UK's Major Tum to blast off on a spice odyssey

    Nothing but the best for British astronaut as chef Heston Blumenthal cooks up his rations
    John Harrison's 'longitude' clock sets new record - 300 years on

    ‘Longitude’ clock sets new record - 300 years on

    Greenwich horologists celebrate as it keeps to within a second of real time over a 100-day test
    Fears in the US of being outgunned in the vital propaganda wars by Russia, China - and even Isis - have prompted a rethink on overseas broadcasters

    Let the propaganda wars begin - again

    'Accurate, objective, comprehensive': that was Voice of America's creed, but now its masters want it to promote US policy, reports Rupert Cornwell
    Why Japan's incredible long-distance runners will never win the London Marathon

    Japan's incredible long-distance runners

    Every year, Japanese long-distance runners post some of the world's fastest times – yet, come next weekend, not a single elite competitor from the country will be at the London Marathon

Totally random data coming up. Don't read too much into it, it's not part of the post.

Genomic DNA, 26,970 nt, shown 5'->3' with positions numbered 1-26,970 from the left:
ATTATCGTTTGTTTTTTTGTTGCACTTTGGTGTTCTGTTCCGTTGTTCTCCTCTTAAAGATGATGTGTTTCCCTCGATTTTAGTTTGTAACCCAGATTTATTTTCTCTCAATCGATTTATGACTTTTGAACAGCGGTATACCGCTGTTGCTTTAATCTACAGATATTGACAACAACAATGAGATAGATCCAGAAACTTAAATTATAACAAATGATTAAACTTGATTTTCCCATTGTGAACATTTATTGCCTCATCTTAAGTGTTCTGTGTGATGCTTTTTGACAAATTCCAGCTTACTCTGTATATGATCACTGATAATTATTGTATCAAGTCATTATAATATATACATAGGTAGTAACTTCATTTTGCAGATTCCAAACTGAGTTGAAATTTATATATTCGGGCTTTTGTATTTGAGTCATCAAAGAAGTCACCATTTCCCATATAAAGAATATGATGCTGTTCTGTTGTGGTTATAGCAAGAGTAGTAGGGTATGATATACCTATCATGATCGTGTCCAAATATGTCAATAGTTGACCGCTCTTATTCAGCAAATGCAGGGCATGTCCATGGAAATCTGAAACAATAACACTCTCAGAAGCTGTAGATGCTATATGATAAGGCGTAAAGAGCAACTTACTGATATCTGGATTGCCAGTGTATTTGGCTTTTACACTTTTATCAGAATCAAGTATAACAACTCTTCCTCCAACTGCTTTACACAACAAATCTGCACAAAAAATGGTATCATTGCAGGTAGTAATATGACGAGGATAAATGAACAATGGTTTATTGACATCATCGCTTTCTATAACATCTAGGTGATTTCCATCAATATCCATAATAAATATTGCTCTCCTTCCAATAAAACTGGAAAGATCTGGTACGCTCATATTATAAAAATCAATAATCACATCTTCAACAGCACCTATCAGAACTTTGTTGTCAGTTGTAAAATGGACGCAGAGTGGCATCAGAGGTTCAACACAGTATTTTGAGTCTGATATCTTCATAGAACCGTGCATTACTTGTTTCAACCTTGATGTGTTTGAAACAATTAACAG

Why does Tom Drury remain the greatest writer you've never heard of?

    Tom Drury: The quiet American

    His debut was considered one of the finest novels of the past 50 years, and he is every bit the equal of his contemporaries, Jonathan Franzen, Dave Eggers and David Foster Wallace
    You should judge a person by how they peel a potato

    You should judge a person by how they peel a potato

    Dave Hax's domestic tips are reminiscent of George Orwell's tea routine. The world might need revolution, but we like to sweat the small stuff, says DJ Taylor
    Beige is back: The drab car colours of the 1970s are proving popular again

    Beige to the future

    Flares and flounce are back on catwalks but a revival in ’70s car paintjobs was a stack-heeled step too far – until now
    Bill Granger recipes: Our chef's dishes highlight the delicate essence of fresh cheeses

    Bill Granger cooks with fresh cheeses

    More delicate on the palate, milder, fresh cheeses can also be kinder to the waistline
    Aston Villa vs Liverpool: 'This FA Cup run has been wonderful,' says veteran Shay Given

    Shay Given: 'This FA Cup run has been wonderful'

    The Villa keeper has been overlooked for a long time and has unhappy memories of the national stadium – but he is savouring his chance to play at Wembley
    Timeless drama of Championship race in league of its own - Michael Calvin

    Michael Calvin's Last Word

    Timeless drama of Championship race in league of its own